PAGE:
Prime Minister Jacinda Ardern says she's under "no illusion" her Australian counterpart has no plans to stop deporting criminals to New Zealand, even if they have no real links to this country.
Australia's hardline policy, introduced in 2014, has seen more than 1000 people booted across the Tasman - many for minor breaches of the law - even though some haven't lived here for decades, or were taken there as babies. Ardern has previously called the policy "corrosive" to relations between our two countries.
National has promised to implement a reciprocal policy against Australians, but the Labour-NZ First Government has so far chosen to play nice.
Ardern met with Australian Prime Minister Scott Morrison last week, telling him not to "deport your people and your problems" in a tense joint press conference.
Speaking to The AM Show on Monday, Ardern said Morrison's unwillingness to budge "is not going to stop me from raising it".
"I've been raising this consistently from the moment I had the role of Prime Minister. I raised this with Malcolm Turnbull, now I'm raising it with Scott Morrison. So everything that I said publicly, I've been saying privately for quite some time. The alternative is for me to say nothing - I don't think anyone would encourage that either."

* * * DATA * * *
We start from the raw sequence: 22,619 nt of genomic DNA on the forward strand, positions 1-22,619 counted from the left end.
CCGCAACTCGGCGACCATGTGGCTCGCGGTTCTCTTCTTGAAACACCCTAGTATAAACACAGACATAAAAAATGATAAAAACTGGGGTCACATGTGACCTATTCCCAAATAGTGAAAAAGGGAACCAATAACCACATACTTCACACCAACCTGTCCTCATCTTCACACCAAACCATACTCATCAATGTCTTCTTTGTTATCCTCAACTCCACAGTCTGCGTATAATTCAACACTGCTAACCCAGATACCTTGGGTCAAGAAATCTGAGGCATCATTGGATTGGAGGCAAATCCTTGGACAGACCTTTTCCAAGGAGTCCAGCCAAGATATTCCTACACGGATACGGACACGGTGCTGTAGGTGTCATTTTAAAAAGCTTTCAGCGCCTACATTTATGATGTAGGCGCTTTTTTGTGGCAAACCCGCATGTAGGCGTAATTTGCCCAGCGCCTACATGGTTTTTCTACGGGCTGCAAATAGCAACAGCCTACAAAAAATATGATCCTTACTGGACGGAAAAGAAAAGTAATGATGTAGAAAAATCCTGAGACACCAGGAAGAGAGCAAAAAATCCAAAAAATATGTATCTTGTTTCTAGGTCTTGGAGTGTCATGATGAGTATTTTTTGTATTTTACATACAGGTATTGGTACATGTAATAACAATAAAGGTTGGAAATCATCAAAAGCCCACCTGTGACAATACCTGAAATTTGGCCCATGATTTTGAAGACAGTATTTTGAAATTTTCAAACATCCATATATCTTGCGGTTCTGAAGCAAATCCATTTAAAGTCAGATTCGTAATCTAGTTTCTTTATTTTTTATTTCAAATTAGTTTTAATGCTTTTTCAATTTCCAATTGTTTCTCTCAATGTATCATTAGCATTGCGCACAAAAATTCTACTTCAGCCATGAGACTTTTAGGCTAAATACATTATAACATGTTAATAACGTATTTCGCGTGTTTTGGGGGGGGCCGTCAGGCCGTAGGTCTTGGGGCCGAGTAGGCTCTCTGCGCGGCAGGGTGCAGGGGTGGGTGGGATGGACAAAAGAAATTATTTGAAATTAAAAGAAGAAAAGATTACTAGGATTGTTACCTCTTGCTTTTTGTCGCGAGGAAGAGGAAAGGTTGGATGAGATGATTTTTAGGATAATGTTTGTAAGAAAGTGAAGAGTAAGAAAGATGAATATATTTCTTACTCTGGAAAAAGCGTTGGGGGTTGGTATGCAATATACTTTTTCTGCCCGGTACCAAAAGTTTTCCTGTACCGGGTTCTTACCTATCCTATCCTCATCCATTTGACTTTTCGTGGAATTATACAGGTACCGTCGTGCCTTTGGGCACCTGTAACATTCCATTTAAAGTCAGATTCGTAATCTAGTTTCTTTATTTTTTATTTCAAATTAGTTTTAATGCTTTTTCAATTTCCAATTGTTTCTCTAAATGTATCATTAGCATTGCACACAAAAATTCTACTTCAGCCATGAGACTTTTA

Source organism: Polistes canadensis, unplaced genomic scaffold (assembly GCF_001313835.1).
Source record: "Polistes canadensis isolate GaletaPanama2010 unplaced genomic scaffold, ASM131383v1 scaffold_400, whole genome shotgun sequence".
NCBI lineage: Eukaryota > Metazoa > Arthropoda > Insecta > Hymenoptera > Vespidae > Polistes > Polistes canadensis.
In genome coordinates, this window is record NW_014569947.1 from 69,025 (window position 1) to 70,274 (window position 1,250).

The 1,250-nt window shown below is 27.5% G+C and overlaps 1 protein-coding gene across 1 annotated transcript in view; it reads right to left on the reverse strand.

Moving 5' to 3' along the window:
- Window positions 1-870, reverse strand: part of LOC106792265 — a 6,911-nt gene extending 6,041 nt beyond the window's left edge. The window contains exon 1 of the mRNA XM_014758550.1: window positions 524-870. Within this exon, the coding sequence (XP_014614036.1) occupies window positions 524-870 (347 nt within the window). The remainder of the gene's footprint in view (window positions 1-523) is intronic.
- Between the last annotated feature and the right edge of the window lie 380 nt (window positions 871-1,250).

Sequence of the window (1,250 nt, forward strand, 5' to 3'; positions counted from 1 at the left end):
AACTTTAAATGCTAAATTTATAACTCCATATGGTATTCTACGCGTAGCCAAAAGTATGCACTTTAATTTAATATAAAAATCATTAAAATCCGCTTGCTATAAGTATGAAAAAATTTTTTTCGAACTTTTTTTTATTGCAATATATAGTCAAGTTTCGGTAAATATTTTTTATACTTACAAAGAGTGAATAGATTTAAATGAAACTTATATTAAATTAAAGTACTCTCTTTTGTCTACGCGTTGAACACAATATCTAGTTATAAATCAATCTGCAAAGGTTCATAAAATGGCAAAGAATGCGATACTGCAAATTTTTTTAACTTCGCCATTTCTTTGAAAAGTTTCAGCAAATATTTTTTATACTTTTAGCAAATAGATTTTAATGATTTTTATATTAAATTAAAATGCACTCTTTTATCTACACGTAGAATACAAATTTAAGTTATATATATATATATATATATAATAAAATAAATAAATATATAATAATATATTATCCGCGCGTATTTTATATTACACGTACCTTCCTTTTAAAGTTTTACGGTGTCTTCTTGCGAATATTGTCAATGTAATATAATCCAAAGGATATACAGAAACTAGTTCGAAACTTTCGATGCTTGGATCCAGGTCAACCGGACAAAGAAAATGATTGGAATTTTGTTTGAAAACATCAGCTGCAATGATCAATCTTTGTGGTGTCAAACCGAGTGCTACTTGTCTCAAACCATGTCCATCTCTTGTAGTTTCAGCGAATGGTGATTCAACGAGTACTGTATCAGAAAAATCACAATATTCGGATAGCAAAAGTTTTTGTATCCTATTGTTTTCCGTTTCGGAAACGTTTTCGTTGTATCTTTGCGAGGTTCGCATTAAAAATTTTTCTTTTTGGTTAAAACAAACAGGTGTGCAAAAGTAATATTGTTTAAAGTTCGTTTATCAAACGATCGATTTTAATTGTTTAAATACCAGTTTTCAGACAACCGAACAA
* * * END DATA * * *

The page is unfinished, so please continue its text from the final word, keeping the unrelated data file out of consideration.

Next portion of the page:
She said New Zealand is fine with taking back Kiwis who've just moved to Australia and cause trouble - but we don't deport crime-committing Australians who have been here for more than 10 years.
"We start accepting that you've made your home here and that we take some responsibility. We're asking Australia to do the same."
As for National's reciprocal hardline position, Ardern said her Government would not "race to the bottom".
"We believe on principle the position we have is the right one so we're not going to follow [Australia]. We're going to do what's right, and we're going to keep asking that you do what's right, too."
At the press conference Morrison said New Zealanders weren't being picked on - Australia has been deporting people back to the UK "particularly", admitting some were only "one or two years old" when they settled.
Australian lawmakers are currently mulling further changes, which experts have warned could see deportations increase five-fold.